LINCOLN — Political pressure sank a bill Wednesday that would have allowed some convicted drug users to qualify for food assistance.
Legislative Bill 169, introduced by State Sen. Megan Hunt of Omaha, fell short on a filibuster-ending cloture motion. The motion needed 33 votes to succeed but only 28 senators voted for the motion and 16 voted against it, with five senators abstaining.
Supporters had argued the bill would help former inmates reintegrate into society and stay out of prison. Opponents said drug users should work rather than get government handouts.
Counts taken by supporters last week showed there were enough votes to overcome a filibuster and potential veto.
But several votes dropped away under pressure from Gov. Pete Ricketts’ administration, which opposed the bill. Four senators who had worked on a compromise amendment or who had voted to send the bill out of committee abstained Wednesday.
Afterward, Hunt said she plans to keep working on the issue in future years. The failed cloture vote means the bill will likely not be taken up again this year.
She said she was proud of getting the legislation farther than previous attempts and proud of the compromise reached on the bill.
She had noted previously that other felons, including rapists, robbers and murderers, face no such bar to getting food assistance.
As introduced, LB 169 would have allowed people convicted of drug felonies to get Supplemental Nutrition Assistance Program benefits, commonly called food stamps, as long as they were complying with probation, parole or post-release supervision.
The compromise would have limited such benefits to people convicted once or twice of drug possession or use, as long as they were complying with probation, parole or post-release supervision. Current law sets a higher standard for those people, requiring them to go through a state-licensed or nationally accredited substance abuse treatment program.
As in current law, the compromise amendment would have maintained a permanent prohibition on food stamps for people convicted of drug distribution or with three or more convictions for drug possession or use.
Sen. Andrew La Grone of Gretna was among the bill’s opponents. He said the issue is about providing taxpayer-funded benefits to drug users, a proposition he said he could not support. SNAP is federally funded.
On the other side, Sen. Steve Lathrop of Omaha argued that senators don’t have to like what drug users have done to support the measure. He said the bill makes good policy sense because it would help address the overcrowding crisis in Nebraska’s prisons.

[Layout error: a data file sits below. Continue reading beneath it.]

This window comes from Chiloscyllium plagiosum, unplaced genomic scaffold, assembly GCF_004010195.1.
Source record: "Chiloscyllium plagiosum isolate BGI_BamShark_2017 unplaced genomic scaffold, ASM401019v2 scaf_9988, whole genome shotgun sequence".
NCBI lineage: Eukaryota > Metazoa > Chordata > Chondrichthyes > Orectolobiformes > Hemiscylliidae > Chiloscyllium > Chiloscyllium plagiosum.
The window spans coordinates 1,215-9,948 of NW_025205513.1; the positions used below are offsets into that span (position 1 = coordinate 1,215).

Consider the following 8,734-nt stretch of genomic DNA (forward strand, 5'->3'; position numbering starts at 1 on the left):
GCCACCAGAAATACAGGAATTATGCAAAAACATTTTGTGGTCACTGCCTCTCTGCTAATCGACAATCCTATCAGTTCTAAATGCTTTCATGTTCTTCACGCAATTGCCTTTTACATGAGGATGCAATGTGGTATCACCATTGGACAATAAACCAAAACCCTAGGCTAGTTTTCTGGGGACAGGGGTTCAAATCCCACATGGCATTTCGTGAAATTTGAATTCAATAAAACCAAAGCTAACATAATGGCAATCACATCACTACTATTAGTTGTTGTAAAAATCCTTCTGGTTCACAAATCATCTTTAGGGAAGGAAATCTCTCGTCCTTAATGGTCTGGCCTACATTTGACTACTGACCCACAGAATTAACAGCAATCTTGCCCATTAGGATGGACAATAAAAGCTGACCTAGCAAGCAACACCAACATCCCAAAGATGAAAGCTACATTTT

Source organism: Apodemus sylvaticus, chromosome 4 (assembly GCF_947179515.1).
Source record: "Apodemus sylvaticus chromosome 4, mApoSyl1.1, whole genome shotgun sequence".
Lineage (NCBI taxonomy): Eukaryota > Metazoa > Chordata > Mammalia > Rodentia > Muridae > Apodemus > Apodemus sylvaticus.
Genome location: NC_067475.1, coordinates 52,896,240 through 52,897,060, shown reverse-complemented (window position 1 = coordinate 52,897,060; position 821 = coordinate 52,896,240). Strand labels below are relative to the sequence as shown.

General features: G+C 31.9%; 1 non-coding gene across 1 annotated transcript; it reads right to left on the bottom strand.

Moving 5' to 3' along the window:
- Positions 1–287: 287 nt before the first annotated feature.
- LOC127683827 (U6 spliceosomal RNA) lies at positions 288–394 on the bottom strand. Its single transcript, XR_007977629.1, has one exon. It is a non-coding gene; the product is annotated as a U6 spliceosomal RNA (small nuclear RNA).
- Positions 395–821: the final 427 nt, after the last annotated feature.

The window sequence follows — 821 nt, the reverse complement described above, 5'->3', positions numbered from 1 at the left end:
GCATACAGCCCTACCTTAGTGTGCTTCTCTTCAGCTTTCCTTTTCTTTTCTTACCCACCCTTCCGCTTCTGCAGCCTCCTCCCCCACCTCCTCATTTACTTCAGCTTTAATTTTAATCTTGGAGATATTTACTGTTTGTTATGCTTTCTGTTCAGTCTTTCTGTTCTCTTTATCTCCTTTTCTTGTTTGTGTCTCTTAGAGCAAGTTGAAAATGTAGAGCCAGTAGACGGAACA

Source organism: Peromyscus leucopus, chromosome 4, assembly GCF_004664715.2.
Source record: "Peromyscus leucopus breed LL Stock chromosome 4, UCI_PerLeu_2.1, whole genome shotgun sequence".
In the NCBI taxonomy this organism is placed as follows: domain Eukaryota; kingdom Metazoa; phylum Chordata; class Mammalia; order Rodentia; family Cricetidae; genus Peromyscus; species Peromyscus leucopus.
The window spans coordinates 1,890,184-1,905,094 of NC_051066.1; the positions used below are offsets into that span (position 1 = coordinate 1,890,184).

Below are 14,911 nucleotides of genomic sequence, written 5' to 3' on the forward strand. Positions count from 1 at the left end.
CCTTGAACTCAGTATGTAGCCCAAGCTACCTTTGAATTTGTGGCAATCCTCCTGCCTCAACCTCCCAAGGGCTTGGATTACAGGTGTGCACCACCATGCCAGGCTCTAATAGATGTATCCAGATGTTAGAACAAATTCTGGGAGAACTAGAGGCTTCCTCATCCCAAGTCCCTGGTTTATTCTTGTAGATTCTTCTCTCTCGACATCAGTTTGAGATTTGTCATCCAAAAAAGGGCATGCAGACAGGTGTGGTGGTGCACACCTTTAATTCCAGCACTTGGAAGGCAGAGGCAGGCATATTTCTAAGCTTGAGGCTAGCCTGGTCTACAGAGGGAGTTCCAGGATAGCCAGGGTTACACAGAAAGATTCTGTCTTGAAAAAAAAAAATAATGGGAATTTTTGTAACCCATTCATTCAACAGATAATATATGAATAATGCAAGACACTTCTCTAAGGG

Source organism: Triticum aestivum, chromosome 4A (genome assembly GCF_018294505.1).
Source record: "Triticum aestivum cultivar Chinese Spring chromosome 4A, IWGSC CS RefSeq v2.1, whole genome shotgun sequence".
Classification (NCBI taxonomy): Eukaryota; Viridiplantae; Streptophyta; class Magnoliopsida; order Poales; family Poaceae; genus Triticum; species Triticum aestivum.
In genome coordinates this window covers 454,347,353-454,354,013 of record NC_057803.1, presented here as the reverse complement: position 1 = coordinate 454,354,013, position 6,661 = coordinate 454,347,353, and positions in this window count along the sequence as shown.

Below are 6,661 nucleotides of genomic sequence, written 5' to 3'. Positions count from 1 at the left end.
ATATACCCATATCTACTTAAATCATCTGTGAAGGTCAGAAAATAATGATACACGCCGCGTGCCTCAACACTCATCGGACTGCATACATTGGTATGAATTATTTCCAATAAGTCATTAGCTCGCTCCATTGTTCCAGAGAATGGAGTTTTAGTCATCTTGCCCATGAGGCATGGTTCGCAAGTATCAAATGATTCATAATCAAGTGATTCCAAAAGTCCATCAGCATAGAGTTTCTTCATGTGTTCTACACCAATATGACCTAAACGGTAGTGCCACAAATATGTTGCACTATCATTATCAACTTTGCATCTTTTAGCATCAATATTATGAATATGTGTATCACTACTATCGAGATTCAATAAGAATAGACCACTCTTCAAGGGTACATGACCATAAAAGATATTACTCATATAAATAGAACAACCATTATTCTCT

New crime commission chief. Gov. Pete Ricketts’ nominee to direct the Nebraska Crime Commission, Don Arp Jr., ran into a wave of questions Wednesday about his lack of criminal justice experience.
In a public hearing before the Judiciary Committee, State Sens. Patty Pansing Brooks of Lincoln and Steve Lathrop of Omaha told Arp it wasn’t personal but that state law requires the director to have “appropriate training and experience in the field of criminal law and justice.” They said they’ve fielded concerns about his qualifications for the $95,000-a-year post, which has, in recent years, been held by retired law enforcement officers.
Arp, who has worked in the governor’s Office of Operational Excellence and for the State Department of Health and Human Services, said he grew up in a law enforcement family and took a college class in “forensic facial reconstruction.” He added that maybe it’s “time for something different” at the top of the commission, which oversees state law enforcement standards and administers grants.
Tobacco and vaping age. The legal age to buy and use cigarettes, vaping products and “alternative nicotine products” could be increased to 19.
LB 149, introduced by State Sen. Dan Quick, advanced from the General Affairs Committee with an amendment that raised the vaping age from 18 to 19 instead of 21. The amendment also adds the change in the age for tobacco products to the bill.
Mobile massage therapy. Jean Thunker of Ogallala has wanted to make her massage therapy clinic mobile for more than two years but hasn’t been able to. Her clients drive as much as two hours in rural Nebraska one direction. If she can’t go mobile, she might close her doors, she said Wednesday.
LB 244, introduced by Bayard Sen. Steve Erdman, would allow for mobile massage therapy clinics.